Water quality testing underway in Redwood River and Cottonwood River watersheds

Contact: Forrest Peterson, 320-441-6972

State and local water quality scientists will be testing the water quality and biology in the Redwood and Cottonwood river watersheds this spring and summer.

The Minnesota Pollution Control Agency (MPCA), Dept. of Natural Resources (DNR), and Redwood-Cottonwood Rivers Control Area (RCRCA) staff will be collecting samples and data to determine the health of local rivers, streams, and lakes.  

Funded by the voter-approved Clean Water Legacy Act, the MPCA and partners use a "watershed approach" to restore and protect Minnesota's rivers, lakes, and wetlands.

The watershed approach focuses on a watershed's condition as the starting point for water quality assessment, planning, implementation, and measurement of results. The MPCA plans to assess the conditions and trends of Minnesota’s waters in a 10-year cycle.

During the cycle, the state's 80 major watersheds are studied to assess water quality, set goals for improvement, plan improvement projects, take actions designed to restore or protect water quality, and measure results. When a watershed's cycle is completed, a new cycle of evaluation, prioritization, and targeting goals begins.

Process for restoring and protecting water quality

Along with the watershed approach, a Watershed Restoration and Protection Strategy (WRAPS) identifies and addresses threats to water quality. The WRAPS has four major parts:

Step 1. Monitor water bodies and collect data

The cycle begins with a two-year intensive monitoring program of lakes and streams. The MPCA determines their overall health and identifies impaired waters, along with a study of the health of aquatic life in lakes. Additional information is collected on the watershed's physical characteristics, including land use, topography, soils, stream channel dimensions, and pollution sources. Monitoring and Assessment and Stressor Identification reports compile information on the watershed’s biota (fish, bugs, etc.).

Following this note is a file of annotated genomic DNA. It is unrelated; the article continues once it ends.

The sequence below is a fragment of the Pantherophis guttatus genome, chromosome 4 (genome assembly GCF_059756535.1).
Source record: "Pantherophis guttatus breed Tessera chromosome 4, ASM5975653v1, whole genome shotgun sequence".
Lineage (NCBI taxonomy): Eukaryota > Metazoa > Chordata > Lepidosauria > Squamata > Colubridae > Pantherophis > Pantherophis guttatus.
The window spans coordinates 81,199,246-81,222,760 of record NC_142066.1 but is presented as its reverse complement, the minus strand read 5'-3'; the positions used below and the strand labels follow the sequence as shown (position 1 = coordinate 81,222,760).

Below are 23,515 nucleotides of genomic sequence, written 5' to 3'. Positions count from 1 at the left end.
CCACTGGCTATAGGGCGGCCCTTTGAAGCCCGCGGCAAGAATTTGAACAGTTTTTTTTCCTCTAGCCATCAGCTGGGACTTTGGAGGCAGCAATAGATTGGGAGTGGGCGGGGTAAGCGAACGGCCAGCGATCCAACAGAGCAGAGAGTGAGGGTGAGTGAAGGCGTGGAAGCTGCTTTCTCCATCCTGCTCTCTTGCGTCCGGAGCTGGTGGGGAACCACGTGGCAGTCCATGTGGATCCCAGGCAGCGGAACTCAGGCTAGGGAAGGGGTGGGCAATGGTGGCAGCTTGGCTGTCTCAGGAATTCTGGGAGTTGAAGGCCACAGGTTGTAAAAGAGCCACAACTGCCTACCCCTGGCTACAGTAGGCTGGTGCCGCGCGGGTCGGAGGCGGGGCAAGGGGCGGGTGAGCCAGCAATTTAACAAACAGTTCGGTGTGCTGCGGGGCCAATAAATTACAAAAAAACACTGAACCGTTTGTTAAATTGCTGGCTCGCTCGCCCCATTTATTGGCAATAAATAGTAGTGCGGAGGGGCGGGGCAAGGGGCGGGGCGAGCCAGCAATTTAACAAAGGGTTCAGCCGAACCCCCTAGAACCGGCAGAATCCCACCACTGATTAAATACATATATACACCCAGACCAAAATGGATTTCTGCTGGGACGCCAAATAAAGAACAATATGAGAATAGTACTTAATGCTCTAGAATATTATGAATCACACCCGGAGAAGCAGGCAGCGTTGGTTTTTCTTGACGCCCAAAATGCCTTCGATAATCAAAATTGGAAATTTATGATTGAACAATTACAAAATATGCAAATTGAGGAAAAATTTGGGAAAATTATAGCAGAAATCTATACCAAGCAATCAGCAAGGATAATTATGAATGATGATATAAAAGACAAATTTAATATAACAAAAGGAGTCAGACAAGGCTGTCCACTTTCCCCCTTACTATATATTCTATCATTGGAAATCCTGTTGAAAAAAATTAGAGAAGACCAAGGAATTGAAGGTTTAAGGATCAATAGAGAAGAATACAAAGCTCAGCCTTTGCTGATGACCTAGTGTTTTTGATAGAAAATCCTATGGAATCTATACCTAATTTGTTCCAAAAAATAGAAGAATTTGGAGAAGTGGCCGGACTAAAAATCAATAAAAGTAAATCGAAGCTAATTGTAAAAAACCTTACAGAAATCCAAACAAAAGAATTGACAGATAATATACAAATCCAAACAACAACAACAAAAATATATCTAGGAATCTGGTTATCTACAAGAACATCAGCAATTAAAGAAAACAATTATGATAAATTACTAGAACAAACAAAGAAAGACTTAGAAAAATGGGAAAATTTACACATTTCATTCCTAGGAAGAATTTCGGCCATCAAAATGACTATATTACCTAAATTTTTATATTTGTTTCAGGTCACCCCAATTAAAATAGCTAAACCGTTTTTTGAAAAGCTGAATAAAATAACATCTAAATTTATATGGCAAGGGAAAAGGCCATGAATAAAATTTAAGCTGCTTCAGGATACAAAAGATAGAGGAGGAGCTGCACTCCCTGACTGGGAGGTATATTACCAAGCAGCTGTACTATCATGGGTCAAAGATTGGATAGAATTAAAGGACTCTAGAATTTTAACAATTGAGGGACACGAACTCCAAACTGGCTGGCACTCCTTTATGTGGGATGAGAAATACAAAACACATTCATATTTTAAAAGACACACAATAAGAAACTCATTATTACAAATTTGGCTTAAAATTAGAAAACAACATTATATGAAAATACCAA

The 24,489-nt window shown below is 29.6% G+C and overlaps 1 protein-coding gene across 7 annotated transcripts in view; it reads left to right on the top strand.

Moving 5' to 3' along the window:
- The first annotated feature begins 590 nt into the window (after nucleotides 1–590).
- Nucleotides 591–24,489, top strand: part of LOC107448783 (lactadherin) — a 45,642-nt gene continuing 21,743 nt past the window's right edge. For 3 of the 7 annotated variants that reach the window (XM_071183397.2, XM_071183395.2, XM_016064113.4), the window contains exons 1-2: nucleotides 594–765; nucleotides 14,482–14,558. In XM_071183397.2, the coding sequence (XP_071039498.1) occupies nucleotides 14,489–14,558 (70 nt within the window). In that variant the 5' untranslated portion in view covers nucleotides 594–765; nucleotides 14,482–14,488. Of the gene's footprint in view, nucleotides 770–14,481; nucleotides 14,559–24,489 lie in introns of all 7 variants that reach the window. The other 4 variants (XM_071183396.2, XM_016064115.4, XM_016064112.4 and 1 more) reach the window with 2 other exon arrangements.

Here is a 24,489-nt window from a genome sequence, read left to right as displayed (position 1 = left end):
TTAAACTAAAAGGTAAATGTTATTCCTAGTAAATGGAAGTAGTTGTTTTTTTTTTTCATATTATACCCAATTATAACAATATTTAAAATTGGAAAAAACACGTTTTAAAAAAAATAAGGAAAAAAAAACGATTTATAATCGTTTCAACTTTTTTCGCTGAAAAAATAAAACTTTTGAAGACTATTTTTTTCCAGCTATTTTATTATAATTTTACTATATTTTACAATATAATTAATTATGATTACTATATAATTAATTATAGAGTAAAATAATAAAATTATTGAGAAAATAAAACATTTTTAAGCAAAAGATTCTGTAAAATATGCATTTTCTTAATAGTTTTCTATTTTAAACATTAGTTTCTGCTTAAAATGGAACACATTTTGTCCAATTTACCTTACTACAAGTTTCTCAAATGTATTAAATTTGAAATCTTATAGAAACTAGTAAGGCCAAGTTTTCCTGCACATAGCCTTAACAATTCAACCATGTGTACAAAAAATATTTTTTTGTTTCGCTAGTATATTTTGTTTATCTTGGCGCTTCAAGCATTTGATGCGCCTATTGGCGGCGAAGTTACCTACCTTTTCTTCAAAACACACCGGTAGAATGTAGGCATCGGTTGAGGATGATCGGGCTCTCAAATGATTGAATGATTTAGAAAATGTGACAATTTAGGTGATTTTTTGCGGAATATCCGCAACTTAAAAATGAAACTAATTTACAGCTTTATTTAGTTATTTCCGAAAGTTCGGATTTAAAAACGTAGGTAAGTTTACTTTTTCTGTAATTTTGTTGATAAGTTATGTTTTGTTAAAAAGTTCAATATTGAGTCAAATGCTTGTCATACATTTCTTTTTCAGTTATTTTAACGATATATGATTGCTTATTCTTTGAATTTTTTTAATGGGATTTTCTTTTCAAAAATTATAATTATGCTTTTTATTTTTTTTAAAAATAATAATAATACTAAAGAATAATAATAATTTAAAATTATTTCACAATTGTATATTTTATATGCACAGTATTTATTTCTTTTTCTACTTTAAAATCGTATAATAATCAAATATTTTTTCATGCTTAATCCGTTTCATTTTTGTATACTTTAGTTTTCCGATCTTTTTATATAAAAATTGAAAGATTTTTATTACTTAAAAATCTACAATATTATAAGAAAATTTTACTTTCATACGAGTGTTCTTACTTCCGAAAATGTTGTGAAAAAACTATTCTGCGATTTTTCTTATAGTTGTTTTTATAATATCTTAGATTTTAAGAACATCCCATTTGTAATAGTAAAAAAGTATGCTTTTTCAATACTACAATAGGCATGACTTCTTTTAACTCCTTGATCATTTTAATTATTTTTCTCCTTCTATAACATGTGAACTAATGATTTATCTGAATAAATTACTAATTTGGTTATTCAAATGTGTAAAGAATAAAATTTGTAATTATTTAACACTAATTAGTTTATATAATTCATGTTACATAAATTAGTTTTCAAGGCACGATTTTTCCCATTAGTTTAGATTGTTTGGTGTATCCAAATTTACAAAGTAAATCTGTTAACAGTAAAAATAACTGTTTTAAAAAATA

Step 2. Assess the data

Based on the results of the monitoring in step one, MPCA water quality specialists:

  • Determine whether or not water resources meet water quality standards and designated uses;
  • Identify waters that do not meet water quality standards and list them as impaired waters;
  • Identify waters that should be protected;
  • Identify stressors affecting aquatic life in streams and lakes.

Step 3. Develop strategies to restore and protect the watershed's water bodies

Based on the watershed assessment, the WRAPS and a Total Maximum Daily Load (TMDL) reports provide details on water quality issues and identify conservation practices for cleaning up impaired streams and lakes. In addition, the reports include ways to protect healthy lakes and streams from becoming impaired.

Step 4. Conduct restoration and protection projects in the watershed

Restoration and protection projects are further advanced by locally-approved watershed plans. Watershed districts, cities, county joint power boards and soil and water conservation districts develop and carry out plans based on the earlier steps of the process. Civic engagement and public participation are core elements of all steps throughout the process.

The MPCA adopted the watershed approach as recommended by the Minnesota Legislature and outlined in a 2008 report. It uses a more efficient and effective use of public resources in addressing surface water quality challenges across the state.